Microsoft and Red Hat have made good on their February promise to validate that their server operating systems will function properly on one another's hypervisors. Most reporters and pundits aptly note that this just made good business sense and in no way means the two frienemies will fall into each other's arms like best buds, like, for instance Microsoft and Novell.
One might think that Novell is and should be miffed about this. Didn't Microsoft promise its undying love to Novell in exchange for a bundle of Microsoft's cash, vouchers for Novell SUSE and a promise to not be sued over those nebulous Linux patent infringement matters and a bunch of joint development projects (like Moonlight, which brings the nobody-really-wants-it-Silverlight to Linux machines)? Didn't it have to endure the Linux and open source communities foaming at the mouth over such selling out? Thankfully for the enterprise, Microsoft isn't really a one-Linux-at-a-time kind of company, especially when it comes to allowing those Red Hat versions of Linux to run on a Windows Server 2008 hypervisor.
Specifically, the companies today announced that they have validated that Windows Server 2003 and Windows Server 2008 R2 will operate, and be supported on, Red Hat Enterprise Linux 5.4 using the Kernel-based Virtual Machine (KVM) hypervisor. They also announced that they have validated Red Hat Enterprise Linux 5.2, 5.3, and 5.4 to run on and be supported on, Hyper-V.
As noted, the two announced that they were joining each others virtualization certification programs back in February. So why did it take them until October before they gave the support ok to let each other's servers run on each others hypervisors? They were waiting for both companies to finish with their latest-greatest technologies ... Windows Server 2008 R2 (which will be released October 22 along with Windows 7) and Red Hat's new virtualization platform, based on the KVM hypervisor which Red Hat gained when it purchased KVM's maker Qumranet for $107 million about a year ago.
Red Hat users have also been waiting for the management tools for the KVM hypervisor. The product in question is RHEV Manager (RHEV-M), (here's a video that details RHEV Manager). It is currently being tested by customers, reports CNet's Gordon Haff.
Want to note, too, in all the coverage, the best line was had by The Register, who described today's news as,
"Microsoft and Red Hat have now consummated vows to love and cherish each other's operating systems on their corresponding hypervisors."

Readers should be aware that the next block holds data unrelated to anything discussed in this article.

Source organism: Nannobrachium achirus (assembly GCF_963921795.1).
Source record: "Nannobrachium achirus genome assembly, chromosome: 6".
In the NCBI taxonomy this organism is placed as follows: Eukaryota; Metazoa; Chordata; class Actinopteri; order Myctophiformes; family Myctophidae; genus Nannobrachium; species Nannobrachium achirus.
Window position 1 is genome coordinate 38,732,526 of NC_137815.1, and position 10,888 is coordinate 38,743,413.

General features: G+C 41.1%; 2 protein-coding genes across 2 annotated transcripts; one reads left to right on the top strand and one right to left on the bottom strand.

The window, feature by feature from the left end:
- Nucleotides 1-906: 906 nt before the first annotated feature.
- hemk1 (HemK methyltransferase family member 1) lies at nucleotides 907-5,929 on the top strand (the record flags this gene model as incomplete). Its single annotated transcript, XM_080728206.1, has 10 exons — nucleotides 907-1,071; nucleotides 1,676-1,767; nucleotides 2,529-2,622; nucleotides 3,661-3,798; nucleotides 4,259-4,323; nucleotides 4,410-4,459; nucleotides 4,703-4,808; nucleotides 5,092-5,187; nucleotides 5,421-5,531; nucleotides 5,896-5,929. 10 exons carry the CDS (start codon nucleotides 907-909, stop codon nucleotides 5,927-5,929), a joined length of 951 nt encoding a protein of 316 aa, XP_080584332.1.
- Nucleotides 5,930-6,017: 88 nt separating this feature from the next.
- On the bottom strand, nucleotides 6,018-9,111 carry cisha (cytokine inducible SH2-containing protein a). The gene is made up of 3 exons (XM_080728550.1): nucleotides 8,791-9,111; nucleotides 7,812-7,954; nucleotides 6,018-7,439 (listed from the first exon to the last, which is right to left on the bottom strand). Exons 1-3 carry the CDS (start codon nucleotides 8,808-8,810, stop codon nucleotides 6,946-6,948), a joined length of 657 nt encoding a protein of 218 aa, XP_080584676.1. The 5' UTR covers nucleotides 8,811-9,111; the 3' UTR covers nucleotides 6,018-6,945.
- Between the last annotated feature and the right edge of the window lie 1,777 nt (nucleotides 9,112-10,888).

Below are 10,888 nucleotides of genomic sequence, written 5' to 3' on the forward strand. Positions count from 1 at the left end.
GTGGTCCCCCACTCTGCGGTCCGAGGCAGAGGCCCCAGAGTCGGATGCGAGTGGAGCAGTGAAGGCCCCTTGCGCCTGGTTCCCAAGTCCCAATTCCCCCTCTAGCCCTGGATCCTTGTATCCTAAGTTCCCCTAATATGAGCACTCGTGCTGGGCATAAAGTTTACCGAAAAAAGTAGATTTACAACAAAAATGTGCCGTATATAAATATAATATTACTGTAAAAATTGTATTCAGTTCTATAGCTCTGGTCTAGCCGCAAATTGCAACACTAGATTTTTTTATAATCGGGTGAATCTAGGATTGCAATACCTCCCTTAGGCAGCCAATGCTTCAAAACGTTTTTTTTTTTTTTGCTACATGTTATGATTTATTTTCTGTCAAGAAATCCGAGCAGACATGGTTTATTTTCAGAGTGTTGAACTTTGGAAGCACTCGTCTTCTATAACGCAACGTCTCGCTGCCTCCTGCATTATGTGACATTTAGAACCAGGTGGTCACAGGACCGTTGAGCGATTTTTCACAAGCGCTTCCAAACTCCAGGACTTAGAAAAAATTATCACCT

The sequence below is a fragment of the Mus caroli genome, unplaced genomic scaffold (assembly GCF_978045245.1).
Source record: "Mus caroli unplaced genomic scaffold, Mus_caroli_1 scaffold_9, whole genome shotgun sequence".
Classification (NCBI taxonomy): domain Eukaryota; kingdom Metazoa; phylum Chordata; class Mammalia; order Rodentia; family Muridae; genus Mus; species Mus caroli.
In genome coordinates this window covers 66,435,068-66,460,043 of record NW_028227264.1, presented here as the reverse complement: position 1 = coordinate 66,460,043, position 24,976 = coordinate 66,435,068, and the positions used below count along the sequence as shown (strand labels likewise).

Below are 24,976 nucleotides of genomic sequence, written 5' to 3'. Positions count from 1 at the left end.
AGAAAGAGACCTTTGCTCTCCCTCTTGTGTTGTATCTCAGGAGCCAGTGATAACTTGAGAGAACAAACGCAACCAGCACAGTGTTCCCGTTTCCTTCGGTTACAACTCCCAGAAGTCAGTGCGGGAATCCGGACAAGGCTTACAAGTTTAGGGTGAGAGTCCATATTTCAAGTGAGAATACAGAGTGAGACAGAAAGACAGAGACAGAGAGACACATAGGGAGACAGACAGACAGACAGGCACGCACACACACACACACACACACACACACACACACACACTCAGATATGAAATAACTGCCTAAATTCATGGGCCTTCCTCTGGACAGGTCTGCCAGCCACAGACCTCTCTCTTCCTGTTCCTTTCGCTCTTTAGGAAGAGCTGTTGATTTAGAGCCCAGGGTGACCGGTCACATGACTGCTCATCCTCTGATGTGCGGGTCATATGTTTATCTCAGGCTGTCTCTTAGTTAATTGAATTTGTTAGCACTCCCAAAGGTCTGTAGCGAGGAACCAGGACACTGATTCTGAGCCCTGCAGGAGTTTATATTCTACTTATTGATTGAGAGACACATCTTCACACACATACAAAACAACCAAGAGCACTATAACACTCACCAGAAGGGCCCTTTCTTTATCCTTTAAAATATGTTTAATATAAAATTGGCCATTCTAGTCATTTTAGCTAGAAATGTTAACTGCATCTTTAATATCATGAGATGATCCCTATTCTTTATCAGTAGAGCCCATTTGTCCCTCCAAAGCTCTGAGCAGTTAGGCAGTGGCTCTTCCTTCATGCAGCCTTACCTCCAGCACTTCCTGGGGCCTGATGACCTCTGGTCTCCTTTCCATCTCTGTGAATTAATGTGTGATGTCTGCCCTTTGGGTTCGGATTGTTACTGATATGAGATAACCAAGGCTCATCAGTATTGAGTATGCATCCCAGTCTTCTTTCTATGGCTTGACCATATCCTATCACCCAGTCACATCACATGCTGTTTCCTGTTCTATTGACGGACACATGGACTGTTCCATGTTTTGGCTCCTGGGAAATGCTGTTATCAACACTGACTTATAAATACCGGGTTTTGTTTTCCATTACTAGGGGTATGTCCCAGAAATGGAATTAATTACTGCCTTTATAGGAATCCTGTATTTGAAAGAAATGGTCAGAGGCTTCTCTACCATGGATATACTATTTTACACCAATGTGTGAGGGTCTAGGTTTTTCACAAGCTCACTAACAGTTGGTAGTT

It sounds like the story line of a soap opera. Cue in announcer: Meanwhile, just a couple of days ago, Red Hat stepped up a formal challenge to get rid of Microsoft's Linux-patent-infringement claims once and for all -- and to do away with all the ridiculous litigation that stems from software patent-infringement claims altogether. Red Hat ask the Supreme Court to completely nix software patents. Reports InformationWeek Government:
"Red Hat has filed a friend of the court brief with the U.S. Supreme Court asking it to uphold a lower court's ruling that software isn't patentable. Red Hat is not a direct party but took a position against software patents in the case of Bernard Bilski and Rand Warsaw versus David Kappos, Undersecretary of Commerce and director of the U.S. Patent Office. The case is now before the Supreme Court. Rob Tiller, an assistant general counsel at Red Hat, filed the brief in what he said was a rare chance to attack the patent issue head-on."
Let's note that Red Hat isn't an innocent bystander when it comes to patents. The company earned or applied for 49 itself so far in 2009, according to Patents.com.
I'm the one that wrote "Software patent reform needed to stop legal bullying" so yes, I'm rooting that Red Hat's plea to the Supreme Court works, though I'm also not hopeful. Software patent reform is one of those endless debates, like health care, in which so much money is at stake, that no movement toward sanity seems possible.
In the meantime, the company that wanted to sue its competitors out of business (Microsoft) and the company that taught the world how to make a ton of money out of free software, (Red Hat) find their best interests are linked to one another.
The technical details on the validations that have been completed can be found here.
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